Regional Anesthesia


The management of postoperative pain in the ambulatory surgical setting can be challenging. The use of regional anesthetic techniques, along with multimodal systemic analgesics and pain risk stratification, can be of significant benefit in postoperative analgesia.

Our goal at SAMBA is to provide our members with concise, up-to-date, and evidence-based information that can be of help with regional anesthesia education and clinical decision-making.

Please keep in mind that responsibility for all regional anesthetic techniques and clinical decisions ultimately rests with the clinician.

Regarding regional anesthetic techniques, many members have found in-person training to be most beneficial. If you would like to practice hands-on scanning for “must-know” blocks, we encourage you to attend the ultrasound workshops at our annual SAMBA meeting

Acute and Chronic Pain in the Ambulatory Setting
-Perioperative Systemic and Chronic Pain Management

Ultrasound-Guided Regional Anesthesia

The Basics of Ultrasound
-New to ultrasound? Check out these resources to help you get acquainted with the basics!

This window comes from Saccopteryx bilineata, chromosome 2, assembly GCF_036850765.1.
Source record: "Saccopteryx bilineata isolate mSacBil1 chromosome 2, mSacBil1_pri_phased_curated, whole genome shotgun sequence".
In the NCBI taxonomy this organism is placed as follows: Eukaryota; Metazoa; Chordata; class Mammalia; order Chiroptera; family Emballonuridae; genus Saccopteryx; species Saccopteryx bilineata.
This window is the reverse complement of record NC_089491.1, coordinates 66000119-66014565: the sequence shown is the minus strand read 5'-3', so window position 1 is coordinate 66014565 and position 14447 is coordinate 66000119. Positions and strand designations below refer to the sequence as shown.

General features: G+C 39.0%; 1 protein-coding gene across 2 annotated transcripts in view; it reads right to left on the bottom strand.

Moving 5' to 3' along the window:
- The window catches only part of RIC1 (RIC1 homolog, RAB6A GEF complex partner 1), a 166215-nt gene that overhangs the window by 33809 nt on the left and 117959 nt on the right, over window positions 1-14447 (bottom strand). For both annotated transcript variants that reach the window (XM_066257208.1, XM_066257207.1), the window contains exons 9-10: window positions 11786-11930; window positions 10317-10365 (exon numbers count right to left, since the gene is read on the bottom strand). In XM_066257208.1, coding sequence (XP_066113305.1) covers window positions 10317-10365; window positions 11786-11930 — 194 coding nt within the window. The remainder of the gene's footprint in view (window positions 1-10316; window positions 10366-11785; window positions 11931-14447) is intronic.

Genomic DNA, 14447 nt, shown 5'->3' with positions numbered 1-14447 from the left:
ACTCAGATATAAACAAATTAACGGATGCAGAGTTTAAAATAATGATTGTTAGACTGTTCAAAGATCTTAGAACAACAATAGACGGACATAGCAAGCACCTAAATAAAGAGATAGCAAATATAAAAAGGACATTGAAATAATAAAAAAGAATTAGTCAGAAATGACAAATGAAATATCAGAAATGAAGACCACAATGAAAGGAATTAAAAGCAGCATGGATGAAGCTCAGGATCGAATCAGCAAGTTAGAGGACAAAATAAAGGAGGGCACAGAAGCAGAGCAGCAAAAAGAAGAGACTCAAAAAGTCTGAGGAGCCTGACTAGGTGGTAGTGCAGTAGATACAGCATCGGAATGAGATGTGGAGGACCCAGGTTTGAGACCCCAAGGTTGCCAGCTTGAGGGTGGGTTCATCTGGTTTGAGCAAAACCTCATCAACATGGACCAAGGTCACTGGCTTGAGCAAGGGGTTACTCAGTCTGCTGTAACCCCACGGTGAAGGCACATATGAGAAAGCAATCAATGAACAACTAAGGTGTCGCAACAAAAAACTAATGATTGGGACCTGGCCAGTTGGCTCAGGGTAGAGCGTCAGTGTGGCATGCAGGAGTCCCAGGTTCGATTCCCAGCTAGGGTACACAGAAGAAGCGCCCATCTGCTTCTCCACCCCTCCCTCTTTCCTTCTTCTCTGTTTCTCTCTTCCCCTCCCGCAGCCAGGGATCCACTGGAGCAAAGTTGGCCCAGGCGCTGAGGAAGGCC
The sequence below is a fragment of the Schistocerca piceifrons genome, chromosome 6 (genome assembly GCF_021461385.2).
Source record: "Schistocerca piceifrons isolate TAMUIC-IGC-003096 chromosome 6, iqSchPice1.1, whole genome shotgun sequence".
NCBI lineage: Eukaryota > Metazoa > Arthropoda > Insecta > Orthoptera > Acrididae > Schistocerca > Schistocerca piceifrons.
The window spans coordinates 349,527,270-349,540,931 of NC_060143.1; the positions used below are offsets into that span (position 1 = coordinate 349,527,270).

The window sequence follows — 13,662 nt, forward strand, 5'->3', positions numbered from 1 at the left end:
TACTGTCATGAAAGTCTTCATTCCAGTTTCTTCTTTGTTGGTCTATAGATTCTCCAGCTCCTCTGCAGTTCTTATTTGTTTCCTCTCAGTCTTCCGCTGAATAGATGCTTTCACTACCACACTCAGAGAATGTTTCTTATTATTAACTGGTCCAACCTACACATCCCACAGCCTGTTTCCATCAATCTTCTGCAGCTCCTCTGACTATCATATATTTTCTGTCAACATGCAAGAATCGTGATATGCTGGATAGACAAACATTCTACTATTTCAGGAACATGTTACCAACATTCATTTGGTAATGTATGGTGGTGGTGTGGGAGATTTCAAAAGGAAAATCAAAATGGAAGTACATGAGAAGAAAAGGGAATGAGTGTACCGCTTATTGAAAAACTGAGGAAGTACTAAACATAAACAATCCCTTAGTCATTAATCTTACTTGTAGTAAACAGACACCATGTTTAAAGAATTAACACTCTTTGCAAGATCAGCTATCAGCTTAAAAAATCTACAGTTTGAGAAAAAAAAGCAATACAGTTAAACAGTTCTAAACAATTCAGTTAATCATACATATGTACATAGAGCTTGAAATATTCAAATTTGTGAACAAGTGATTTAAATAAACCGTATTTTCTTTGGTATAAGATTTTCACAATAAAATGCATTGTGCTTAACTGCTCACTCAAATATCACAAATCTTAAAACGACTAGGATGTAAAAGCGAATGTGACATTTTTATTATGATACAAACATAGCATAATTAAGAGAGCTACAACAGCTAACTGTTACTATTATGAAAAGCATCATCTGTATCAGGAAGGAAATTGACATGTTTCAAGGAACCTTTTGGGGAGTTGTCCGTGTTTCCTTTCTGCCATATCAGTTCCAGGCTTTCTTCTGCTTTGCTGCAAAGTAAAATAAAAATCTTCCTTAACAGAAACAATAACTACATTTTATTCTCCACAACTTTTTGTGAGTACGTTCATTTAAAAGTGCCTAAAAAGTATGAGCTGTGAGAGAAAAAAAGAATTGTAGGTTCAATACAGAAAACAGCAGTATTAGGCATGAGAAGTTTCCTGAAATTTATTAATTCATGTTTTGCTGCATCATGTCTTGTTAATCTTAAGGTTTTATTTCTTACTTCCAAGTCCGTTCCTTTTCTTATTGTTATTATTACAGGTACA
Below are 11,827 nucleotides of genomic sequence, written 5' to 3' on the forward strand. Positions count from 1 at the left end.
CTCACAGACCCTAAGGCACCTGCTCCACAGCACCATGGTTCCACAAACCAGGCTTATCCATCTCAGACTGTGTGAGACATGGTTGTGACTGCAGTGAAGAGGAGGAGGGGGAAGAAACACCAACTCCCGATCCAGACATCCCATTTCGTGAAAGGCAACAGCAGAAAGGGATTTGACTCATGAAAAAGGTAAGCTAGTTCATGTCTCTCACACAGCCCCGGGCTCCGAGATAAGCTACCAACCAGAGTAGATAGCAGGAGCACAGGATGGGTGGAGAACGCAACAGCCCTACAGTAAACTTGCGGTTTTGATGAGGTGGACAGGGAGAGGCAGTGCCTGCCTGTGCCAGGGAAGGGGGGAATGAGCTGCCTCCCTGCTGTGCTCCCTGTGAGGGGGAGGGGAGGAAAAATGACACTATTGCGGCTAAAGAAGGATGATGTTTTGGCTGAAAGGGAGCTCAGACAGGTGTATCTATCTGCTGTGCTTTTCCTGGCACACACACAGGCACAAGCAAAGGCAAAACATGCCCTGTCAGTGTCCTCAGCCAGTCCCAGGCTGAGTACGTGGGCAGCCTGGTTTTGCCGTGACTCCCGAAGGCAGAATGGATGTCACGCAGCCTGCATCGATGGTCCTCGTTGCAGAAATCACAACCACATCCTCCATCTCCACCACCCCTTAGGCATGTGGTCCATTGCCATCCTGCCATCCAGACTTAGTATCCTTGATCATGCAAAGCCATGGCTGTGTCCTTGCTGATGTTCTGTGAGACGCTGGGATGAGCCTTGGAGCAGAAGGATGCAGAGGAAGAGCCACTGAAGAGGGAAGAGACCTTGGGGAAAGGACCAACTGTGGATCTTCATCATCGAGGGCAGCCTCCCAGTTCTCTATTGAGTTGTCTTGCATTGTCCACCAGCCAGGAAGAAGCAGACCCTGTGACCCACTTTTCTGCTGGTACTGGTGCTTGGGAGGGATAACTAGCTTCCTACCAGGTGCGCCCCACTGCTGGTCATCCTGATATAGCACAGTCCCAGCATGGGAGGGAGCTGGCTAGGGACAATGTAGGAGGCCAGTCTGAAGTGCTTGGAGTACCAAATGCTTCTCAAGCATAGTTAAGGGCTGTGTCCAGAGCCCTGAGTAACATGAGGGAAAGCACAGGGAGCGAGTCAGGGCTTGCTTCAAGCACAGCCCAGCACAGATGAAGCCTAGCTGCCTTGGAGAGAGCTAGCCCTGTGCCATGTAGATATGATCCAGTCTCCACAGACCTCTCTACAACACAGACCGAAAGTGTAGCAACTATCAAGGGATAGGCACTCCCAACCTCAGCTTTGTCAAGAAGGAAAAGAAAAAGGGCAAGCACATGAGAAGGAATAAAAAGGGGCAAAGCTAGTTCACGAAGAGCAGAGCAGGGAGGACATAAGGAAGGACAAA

-Ultrasound Basics
-Ultrasound Quick Reference for Peripheral Nerve Blocks
-Basic Blocks Image Bank (2018)

Upper Extremity Peripheral Nerve Blocks – What you need to know - Brachial Plexus Blocks

Lower Extremity Peripheral Nerve Blocks – What you need to know - Lower Extremity Blocks

Common (and not-so-common) Troubleshooting Issues
What do you do when a patient calls back complaining of a leaking nerve catheter? When do they need to come back for the surgical center for an in-person evaluation?

Fear not, the following tip sheet may be of use:
-Troubleshooting Nerve Catheters and Blocks

Anticoagulants and Regional Anesthesia
For neuraxial techniques, deep plexus blocks, and peripheral nerve blocks at non-compressible sites, it is useful and necessary to be familiar with the most recent recommendations regarding anticoagulation. While use of an epidural catheter may be uncommon in ambulatory anesthesia, spinal anesthetics may be beneficial in certain surgeries and in patients with certain comorbidities.

The following is a guideline based on the most recent recommendations of the American Society of Regional Anesthesia (ASRA) and European Society of Regional Anesthesia (ESRA). While intended as a quick-reference, please also refer to the most recent electronic recommendations from these societies as needed.

SAMBA Neuraxial Anticoagulant Guideline 2018